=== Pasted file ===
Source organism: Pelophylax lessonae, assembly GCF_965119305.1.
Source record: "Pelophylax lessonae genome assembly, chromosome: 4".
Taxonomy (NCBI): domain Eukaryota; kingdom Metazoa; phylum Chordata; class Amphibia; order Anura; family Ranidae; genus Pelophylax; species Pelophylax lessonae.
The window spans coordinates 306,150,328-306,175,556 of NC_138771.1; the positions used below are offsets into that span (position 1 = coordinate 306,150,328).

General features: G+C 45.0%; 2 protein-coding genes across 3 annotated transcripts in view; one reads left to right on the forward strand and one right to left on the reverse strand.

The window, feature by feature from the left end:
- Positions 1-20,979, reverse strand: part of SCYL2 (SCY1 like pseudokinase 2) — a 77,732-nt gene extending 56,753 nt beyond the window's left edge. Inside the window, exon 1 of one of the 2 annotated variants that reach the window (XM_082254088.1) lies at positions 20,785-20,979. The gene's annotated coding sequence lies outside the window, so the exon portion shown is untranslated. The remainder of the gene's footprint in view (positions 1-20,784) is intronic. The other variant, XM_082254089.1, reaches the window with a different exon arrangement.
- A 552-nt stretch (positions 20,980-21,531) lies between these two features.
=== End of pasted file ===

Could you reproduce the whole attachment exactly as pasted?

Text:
Source organism: Pelophylax lessonae, assembly GCF_965119305.1.
Source record: "Pelophylax lessonae genome assembly, chromosome: 4".
Taxonomy (NCBI): domain Eukaryota; kingdom Metazoa; phylum Chordata; class Amphibia; order Anura; family Ranidae; genus Pelophylax; species Pelophylax lessonae.
The window spans coordinates 306,150,328-306,175,556 of NC_138771.1; the positions used below are offsets into that span (position 1 = coordinate 306,150,328).

General features: G+C 45.0%; 2 protein-coding genes across 3 annotated transcripts in view; one reads left to right on the forward strand and one right to left on the reverse strand.

The window, feature by feature from the left end:
- Positions 1-20,979, reverse strand: part of SCYL2 (SCY1 like pseudokinase 2) — a 77,732-nt gene extending 56,753 nt beyond the window's left edge. Inside the window, exon 1 of one of the 2 annotated variants that reach the window (XM_082254088.1) lies at positions 20,785-20,979. The gene's annotated coding sequence lies outside the window, so the exon portion shown is untranslated. The remainder of the gene's footprint in view (positions 1-20,784) is intronic. The other variant, XM_082254089.1, reaches the window with a different exon arrangement.
- A 552-nt stretch (positions 20,980-21,531) lies between these two features.